Spring break of 1996, my sophomore year at Grinnell, I interned at the DC office of the Association of Community Organizations for Reform Now, better known as ACORN. I had heard of ACORN somehow or other, but most people didn't hear about it until 2009 when there was a manufactured political scandal. This was long before that. Here are some things I learned:
The summer after my freshman year at Grinnell, 1995, my dad got me an internship at the National Institute for Petroleum and Energy Research, commonly called NIPER, in my hometown of Bartlesville, OK. I was helping out the IT staff. Here are some of the things I learned from the experience.
Spring break of my freshman year in 2005, I did a 2-week internship at a little nonprofit in Chicago called the Neighborhood Capital Budget Group, where a recent alum was one of four staff members. NCBG's mission was to get local neighborhood groups a voice in city infrastructure projects, and at the time they were focused on the renovation of the L's Red Line.
When I arrived at Grinnell College in 1994, it was quickly apparent to me what campus job I should apply for. At that time the college discouraged students from bringing their own computers to campus, in favor of communal computer labs. Not only did this help level the playing field between rich and poor students, but it helped keep the campus network relatively free of malware and limited the possible combinations of hardware that needed to be supported. The students who worked in the computer labs, providing tech support to the students, were called the User Consultants or UCs.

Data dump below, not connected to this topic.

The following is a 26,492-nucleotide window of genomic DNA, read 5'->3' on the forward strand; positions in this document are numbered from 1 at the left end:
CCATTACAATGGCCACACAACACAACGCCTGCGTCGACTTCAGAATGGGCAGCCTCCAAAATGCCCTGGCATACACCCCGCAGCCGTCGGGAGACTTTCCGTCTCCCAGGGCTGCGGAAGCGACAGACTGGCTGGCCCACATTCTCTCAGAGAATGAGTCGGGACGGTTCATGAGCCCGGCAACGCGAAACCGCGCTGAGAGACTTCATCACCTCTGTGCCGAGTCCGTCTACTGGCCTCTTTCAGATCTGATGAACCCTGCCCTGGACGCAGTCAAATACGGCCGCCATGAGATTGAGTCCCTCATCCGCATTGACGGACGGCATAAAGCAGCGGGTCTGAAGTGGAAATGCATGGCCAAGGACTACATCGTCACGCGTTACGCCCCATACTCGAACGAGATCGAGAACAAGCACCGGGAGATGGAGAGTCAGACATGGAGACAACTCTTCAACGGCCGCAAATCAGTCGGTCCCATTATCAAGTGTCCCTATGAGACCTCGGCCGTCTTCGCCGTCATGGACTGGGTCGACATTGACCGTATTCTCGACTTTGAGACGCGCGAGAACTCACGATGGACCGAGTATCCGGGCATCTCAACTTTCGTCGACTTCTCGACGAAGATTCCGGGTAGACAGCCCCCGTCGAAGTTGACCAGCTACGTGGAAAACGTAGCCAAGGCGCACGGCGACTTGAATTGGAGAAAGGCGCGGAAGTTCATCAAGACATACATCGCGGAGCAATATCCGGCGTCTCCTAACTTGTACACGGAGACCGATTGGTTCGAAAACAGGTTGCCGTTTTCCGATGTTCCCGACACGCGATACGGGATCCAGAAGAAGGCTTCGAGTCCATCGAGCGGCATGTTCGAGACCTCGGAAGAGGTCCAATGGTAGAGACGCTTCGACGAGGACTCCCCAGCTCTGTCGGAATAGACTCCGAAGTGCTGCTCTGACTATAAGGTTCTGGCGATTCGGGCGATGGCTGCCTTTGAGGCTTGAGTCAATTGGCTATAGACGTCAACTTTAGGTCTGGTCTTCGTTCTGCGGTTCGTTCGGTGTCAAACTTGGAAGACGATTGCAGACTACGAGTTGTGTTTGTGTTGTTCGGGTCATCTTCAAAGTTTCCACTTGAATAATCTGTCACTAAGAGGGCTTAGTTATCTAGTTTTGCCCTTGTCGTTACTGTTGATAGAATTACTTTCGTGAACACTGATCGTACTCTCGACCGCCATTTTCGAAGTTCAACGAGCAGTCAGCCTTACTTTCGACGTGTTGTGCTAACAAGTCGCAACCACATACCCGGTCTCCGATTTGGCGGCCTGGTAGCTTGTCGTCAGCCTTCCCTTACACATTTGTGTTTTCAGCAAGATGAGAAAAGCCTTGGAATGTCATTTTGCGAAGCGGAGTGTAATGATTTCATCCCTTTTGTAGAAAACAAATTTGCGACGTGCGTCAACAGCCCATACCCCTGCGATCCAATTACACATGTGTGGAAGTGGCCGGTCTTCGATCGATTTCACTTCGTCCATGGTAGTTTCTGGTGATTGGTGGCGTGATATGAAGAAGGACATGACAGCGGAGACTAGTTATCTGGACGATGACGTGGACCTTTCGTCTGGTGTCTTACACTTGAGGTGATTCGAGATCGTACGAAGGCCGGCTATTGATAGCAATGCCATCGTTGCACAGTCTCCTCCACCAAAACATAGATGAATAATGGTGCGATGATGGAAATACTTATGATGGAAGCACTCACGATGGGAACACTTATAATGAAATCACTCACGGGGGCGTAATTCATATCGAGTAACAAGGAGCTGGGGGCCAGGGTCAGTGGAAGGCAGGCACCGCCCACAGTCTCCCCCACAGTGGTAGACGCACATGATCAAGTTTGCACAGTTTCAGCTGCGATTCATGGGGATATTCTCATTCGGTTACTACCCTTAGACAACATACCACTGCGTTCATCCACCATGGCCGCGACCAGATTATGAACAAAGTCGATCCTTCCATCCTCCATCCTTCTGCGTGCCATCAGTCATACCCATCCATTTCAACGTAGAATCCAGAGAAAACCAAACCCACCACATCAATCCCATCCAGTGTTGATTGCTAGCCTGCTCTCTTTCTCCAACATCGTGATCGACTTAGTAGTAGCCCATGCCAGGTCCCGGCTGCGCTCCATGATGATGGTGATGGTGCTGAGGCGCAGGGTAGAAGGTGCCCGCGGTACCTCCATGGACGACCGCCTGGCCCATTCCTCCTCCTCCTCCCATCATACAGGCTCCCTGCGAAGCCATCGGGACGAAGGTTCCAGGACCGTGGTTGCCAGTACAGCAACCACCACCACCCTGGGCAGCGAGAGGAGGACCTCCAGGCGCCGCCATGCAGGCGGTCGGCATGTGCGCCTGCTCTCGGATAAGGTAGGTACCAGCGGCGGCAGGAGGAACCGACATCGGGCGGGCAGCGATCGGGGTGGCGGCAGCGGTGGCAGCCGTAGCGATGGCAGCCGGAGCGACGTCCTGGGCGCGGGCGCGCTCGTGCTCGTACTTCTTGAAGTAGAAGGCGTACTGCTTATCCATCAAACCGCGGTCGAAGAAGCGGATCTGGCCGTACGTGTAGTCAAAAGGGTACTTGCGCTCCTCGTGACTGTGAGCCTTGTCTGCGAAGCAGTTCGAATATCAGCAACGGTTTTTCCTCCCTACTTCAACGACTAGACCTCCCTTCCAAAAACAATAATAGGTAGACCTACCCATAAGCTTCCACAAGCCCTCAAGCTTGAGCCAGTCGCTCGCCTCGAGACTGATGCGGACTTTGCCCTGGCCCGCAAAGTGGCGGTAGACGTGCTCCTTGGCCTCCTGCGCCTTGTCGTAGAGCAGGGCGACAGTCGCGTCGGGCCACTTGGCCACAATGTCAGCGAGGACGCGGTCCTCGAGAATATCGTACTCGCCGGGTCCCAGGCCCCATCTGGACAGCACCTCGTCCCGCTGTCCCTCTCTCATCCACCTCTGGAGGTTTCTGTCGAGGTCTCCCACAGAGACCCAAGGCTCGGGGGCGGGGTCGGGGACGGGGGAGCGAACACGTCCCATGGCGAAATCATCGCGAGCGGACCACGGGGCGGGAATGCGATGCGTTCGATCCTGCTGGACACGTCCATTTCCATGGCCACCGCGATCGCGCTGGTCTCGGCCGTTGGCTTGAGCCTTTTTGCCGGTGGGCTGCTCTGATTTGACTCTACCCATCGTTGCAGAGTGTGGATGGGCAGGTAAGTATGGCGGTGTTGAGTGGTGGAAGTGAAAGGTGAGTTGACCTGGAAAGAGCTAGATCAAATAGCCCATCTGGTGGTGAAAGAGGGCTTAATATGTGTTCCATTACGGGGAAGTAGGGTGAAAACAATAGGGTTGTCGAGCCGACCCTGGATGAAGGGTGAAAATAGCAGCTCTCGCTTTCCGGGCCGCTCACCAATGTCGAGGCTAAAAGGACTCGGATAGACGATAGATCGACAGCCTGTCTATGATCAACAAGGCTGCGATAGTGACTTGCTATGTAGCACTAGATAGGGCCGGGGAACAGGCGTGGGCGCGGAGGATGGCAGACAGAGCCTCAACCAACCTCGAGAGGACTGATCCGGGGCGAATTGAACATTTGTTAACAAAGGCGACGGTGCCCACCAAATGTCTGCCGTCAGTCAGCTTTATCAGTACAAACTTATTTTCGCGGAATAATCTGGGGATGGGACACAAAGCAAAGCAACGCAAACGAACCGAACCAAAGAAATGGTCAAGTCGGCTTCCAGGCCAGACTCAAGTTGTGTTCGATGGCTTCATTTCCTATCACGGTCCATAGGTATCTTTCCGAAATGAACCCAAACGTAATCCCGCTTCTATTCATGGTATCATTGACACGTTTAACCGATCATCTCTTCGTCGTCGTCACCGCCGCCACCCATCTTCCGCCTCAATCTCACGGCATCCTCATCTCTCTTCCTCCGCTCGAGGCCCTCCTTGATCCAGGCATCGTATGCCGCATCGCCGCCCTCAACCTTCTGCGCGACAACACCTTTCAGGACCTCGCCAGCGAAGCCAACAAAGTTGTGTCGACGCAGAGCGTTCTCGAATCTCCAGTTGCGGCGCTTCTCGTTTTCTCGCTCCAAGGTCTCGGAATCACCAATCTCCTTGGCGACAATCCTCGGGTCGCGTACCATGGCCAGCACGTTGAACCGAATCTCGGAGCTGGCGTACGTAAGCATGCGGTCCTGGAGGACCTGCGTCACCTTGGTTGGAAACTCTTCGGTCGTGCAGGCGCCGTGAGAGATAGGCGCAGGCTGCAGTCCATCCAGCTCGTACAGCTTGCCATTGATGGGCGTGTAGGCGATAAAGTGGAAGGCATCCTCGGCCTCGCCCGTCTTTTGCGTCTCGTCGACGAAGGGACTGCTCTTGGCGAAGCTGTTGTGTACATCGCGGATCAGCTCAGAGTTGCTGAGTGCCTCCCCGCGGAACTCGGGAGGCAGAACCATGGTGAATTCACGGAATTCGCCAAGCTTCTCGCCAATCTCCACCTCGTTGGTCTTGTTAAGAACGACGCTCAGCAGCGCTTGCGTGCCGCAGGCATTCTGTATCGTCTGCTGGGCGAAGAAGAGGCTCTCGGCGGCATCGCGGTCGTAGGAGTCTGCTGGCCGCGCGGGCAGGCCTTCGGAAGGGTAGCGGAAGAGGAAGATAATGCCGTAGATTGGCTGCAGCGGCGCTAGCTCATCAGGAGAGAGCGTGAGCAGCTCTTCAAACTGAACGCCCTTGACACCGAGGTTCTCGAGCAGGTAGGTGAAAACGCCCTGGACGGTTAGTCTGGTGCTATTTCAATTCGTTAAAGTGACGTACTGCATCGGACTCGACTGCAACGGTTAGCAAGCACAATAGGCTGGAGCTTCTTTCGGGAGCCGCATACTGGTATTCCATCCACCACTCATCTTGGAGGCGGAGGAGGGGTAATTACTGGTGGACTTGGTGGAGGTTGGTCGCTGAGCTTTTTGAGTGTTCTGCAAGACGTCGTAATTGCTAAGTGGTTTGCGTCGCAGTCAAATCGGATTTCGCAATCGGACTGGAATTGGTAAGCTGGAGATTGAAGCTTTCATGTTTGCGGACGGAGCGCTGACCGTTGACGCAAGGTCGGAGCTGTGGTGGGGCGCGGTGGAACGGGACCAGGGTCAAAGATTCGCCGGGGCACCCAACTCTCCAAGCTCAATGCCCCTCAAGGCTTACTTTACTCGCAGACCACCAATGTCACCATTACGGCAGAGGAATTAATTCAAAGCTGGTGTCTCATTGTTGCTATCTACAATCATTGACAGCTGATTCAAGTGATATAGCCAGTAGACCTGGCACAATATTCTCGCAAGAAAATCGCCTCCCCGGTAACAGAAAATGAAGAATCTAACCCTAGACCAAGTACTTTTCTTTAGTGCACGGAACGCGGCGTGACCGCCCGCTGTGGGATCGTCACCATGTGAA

Immediately after graduating from high school in 1994, I worked for a summer at Malone Motors, a Cadillac dealer in Bartlesville, as a "gopher," doing odd jobs in the service department. It was an odd choice of job for an honors student bound for a liberal arts college, but it was what I could find with no real work experience and no real expectation that anyone should want to hire me.
In the summer of 1993, I had no luck finding a summer job (partly due to having no idea what I was doing) and instead spent the summer volunteering at a local nursing home. It was a very rewarding experience that helped me to grow in a variety of ways. Here are some of my reflections on what I learned:
Back in 1998, I wrote a parody of the Schoolhouse Rock song about pronouns by Bob Dorough and Kathy Mandary. Since I didn't have access to the original at the time, it's a very loose parody. But my friend Rich Brown liked it and put it up on his Web site, where Jessie found it when she googled my name after we were first introduced online.
In 2004, I sold my possessions and hit the road on my bicycle for a 10 month, 7,000 mile solo bicycle trip, going south for the winter and returning north in the spring. Five years after I completed the trip, I wrote a series of ten essays, each on a subject where my perspective had changed due to the trip. I've revised the essays each five years after that, so they've now been revised twice and are in the form of a Google doc that can be downloaded or printed for easier reading.